Millie is not like the other kids at school. Although she comes from a rich family, Millie prefers to live simply. The other kids call her weird and Millie is usually left to be by herself at school. When a school trip goes awry, the other students soon realize that there’s more to Millie than they thought, and they found out that her independence and resourcefulness is exactly what they needed.
I like the overall message of the book. It’s about being OK being yourself, even when no one else understands you. It’s about taking pride in your skills and that eventually you will get a chance to use your skills to help others. Millie is a great character. She’s not the popular girl in school, and she’s often the outsider and misunderstood by her peers. Although most 3rd graders might not feel this way until they hit 6th grade. This is a good book about what awaits them during the dreaded tween years of middle school.
The text is very simple, and not very challenging. The pacing of the story is OK, its sort of jumpy. At one point Millie ages a couple of years?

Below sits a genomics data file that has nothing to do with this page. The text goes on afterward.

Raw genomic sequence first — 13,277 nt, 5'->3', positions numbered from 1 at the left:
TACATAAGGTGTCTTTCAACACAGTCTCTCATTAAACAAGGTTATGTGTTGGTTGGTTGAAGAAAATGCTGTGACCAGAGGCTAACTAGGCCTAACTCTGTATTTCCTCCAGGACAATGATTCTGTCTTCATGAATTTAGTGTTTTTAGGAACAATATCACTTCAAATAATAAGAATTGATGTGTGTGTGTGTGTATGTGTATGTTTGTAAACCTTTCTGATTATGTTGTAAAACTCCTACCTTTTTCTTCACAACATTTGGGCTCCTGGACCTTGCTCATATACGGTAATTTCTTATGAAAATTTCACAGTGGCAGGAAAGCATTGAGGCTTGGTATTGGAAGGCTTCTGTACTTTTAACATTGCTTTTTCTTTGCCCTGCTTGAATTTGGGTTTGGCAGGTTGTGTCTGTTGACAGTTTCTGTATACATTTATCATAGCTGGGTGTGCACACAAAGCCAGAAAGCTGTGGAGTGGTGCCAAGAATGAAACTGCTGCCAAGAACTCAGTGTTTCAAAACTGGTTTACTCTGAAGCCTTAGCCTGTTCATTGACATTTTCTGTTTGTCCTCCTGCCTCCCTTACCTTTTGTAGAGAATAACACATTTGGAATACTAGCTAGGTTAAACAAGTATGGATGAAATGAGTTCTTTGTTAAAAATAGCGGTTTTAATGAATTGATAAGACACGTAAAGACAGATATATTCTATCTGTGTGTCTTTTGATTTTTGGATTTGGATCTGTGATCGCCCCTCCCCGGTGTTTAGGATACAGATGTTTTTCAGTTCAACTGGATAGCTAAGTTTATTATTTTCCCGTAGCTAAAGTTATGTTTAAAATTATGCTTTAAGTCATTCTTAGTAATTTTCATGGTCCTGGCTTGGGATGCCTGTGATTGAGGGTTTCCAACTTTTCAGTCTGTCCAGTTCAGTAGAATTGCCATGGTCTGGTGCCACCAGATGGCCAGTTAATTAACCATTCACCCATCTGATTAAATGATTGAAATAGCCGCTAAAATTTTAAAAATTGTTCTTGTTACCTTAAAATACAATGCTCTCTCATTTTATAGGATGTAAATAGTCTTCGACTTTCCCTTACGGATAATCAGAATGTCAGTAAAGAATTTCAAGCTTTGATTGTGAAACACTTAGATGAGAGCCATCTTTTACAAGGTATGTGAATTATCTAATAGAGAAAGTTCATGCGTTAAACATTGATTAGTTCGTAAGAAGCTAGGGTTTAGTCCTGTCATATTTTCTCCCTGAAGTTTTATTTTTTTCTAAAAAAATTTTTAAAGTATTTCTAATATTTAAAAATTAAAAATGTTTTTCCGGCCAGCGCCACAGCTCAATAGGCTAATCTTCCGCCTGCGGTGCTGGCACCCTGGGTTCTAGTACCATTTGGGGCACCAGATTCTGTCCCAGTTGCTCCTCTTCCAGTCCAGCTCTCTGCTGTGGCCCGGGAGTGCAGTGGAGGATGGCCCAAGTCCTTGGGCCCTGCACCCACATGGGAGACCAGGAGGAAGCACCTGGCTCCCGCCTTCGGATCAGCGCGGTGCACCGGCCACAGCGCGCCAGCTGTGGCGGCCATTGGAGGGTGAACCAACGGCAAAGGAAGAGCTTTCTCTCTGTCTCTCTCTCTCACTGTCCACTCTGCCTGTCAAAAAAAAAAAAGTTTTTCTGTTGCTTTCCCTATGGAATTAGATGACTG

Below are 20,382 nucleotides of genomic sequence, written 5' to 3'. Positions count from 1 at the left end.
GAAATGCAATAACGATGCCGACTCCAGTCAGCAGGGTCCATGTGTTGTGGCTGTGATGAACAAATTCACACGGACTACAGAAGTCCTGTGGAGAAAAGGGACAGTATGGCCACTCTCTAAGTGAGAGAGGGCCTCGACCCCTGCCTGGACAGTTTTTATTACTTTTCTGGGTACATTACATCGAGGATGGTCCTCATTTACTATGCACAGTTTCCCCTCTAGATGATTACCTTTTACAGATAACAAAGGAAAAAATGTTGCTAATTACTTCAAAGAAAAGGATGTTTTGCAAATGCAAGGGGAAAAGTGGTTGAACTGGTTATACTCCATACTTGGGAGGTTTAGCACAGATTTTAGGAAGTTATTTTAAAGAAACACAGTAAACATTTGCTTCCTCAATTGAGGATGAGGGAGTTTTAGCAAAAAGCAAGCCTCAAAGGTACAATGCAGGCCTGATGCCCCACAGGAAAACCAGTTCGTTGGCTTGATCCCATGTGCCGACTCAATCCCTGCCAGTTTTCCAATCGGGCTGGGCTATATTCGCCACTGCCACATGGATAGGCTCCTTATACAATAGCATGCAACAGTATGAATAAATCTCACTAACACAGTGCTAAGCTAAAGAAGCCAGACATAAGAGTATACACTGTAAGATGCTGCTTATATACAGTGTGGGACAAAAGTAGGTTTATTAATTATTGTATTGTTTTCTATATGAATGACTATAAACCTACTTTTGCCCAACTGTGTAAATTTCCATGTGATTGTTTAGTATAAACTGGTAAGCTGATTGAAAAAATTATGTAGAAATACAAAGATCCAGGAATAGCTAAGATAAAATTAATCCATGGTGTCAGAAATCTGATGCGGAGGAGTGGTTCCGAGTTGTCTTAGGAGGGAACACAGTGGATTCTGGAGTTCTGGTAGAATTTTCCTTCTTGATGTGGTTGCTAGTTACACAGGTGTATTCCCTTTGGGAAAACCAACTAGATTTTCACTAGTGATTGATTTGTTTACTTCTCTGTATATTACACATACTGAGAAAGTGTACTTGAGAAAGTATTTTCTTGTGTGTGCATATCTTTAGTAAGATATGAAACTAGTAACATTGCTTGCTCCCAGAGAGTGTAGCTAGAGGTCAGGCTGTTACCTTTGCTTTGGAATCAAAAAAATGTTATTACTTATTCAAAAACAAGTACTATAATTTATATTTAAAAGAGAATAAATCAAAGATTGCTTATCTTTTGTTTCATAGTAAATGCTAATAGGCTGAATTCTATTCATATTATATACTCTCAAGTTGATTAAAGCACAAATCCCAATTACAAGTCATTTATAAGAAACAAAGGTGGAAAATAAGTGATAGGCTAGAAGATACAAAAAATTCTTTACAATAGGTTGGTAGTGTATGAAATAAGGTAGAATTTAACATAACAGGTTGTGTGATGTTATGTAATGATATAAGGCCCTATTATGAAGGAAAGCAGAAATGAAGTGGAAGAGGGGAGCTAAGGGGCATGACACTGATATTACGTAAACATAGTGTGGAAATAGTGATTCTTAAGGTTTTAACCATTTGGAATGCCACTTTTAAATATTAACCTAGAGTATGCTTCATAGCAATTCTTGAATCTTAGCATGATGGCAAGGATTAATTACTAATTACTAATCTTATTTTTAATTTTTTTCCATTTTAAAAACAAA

Things went on like that for a month or two, then a year or two.
I do like that this book is interactive. There are pages for kids to jot down their own ideas of what makes up a perfect friend, etc. I also like that it promotes simple living for kids, who tend to get very obsessed with having all the same toys and clothes as their peers. I’m not a fan of the writing, and the plot is very jumpy and filled with holes.
I do like the illustrations, although all the kids kind of look-alike; shaggy hair, thin & tall body shapes. The illustrations fit well with the story, particularly the interactive pages with boxes for the reader to scribble down their thoughts. I would select this book for reluctant readers, or even advanced 2nd graders.